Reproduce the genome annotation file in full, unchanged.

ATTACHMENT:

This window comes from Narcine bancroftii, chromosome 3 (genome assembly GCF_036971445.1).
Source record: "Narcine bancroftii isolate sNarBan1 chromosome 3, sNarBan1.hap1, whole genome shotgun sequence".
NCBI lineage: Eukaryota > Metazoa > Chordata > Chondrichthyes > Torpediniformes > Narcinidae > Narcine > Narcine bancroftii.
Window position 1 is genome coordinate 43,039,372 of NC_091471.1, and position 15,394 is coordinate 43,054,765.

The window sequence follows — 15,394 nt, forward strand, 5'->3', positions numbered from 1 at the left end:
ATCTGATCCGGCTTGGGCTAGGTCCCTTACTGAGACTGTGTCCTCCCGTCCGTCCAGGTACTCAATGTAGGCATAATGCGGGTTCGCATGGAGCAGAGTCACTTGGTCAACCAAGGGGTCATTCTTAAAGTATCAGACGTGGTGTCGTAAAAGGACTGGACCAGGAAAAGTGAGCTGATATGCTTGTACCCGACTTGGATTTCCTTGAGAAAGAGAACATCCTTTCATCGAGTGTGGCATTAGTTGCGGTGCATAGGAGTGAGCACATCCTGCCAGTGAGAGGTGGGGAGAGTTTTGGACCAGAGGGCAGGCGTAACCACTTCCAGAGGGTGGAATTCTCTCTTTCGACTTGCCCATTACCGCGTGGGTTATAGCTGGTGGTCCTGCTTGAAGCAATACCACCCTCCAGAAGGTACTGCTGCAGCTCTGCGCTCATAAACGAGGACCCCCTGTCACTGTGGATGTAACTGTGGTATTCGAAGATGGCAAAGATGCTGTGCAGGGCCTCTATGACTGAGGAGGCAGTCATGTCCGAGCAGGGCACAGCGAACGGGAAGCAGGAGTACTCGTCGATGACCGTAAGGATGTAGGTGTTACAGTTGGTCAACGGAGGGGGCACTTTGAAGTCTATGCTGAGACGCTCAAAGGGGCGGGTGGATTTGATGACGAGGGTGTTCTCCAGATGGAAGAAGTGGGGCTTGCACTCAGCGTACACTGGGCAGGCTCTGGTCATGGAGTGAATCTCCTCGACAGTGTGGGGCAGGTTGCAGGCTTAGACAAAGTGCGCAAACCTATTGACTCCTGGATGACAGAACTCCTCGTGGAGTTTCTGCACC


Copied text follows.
This window comes from Narcine bancroftii, chromosome 3 (genome assembly GCF_036971445.1).
Source record: "Narcine bancroftii isolate sNarBan1 chromosome 3, sNarBan1.hap1, whole genome shotgun sequence".
NCBI lineage: Eukaryota > Metazoa > Chordata > Chondrichthyes > Torpediniformes > Narcinidae > Narcine > Narcine bancroftii.
Window position 1 is genome coordinate 43,039,372 of NC_091471.1, and position 15,394 is coordinate 43,054,765.

The window sequence follows — 15,394 nt, forward strand, 5'->3', positions numbered from 1 at the left end:
ATCTGATCCGGCTTGGGCTAGGTCCCTTACTGAGACTGTGTCCTCCCGTCCGTCCAGGTACTCAATGTAGGCATAATGCGGGTTCGCATGGAGCAGAGTCACTTGGTCAACCAAGGGGTCATTCTTAAAGTATCAGACGTGGTGTCGTAAAAGGACTGGACCAGGAAAAGTGAGCTGATATGCTTGTACCCGACTTGGATTTCCTTGAGAAAGAGAACATCCTTTCATCGAGTGTGGCATTAGTTGCGGTGCATAGGAGTGAGCACATCCTGCCAGTGAGAGGTGGGGAGAGTTTTGGACCAGAGGGCAGGCGTAACCACTTCCAGAGGGTGGAATTCTCTCTTTCGACTTGCCCATTACCGCGTGGGTTATAGCTGGTGGTCCTGCTTGAAGCAATACCACCCTCCAGAAGGTACTGCTGCAGCTCTGCGCTCATAAACGAGGACCCCCTGTCACTGTGGATGTAACTGTGGTATTCGAAGATGGCAAAGATGCTGTGCAGGGCCTCTATGACTGAGGAGGCAGTCATGTCCGAGCAGGGCACAGCGAACGGGAAGCAGGAGTACTCGTCGATGACCGTAAGGATGTAGGTGTTACAGTTGGTCAACGGAGGGGGCACTTTGAAGTCTATGCTGAGACGCTCAAAGGGGCGGGTGGATTTGATGACGAGGGTGTTCTCCAGATGGAAGAAGTGGGGCTTGCACTCAGCGTACACTGGGCAGGCTCTGGTCATGGAGTGAATCTCCTCGACAGTGTGGGGCAGGTTGCAGGCTTAGACAAAGTGCGCAAACCTATTGACTCCTGGATGACAGAACTCCTCGTGGAGTTTCTGCACC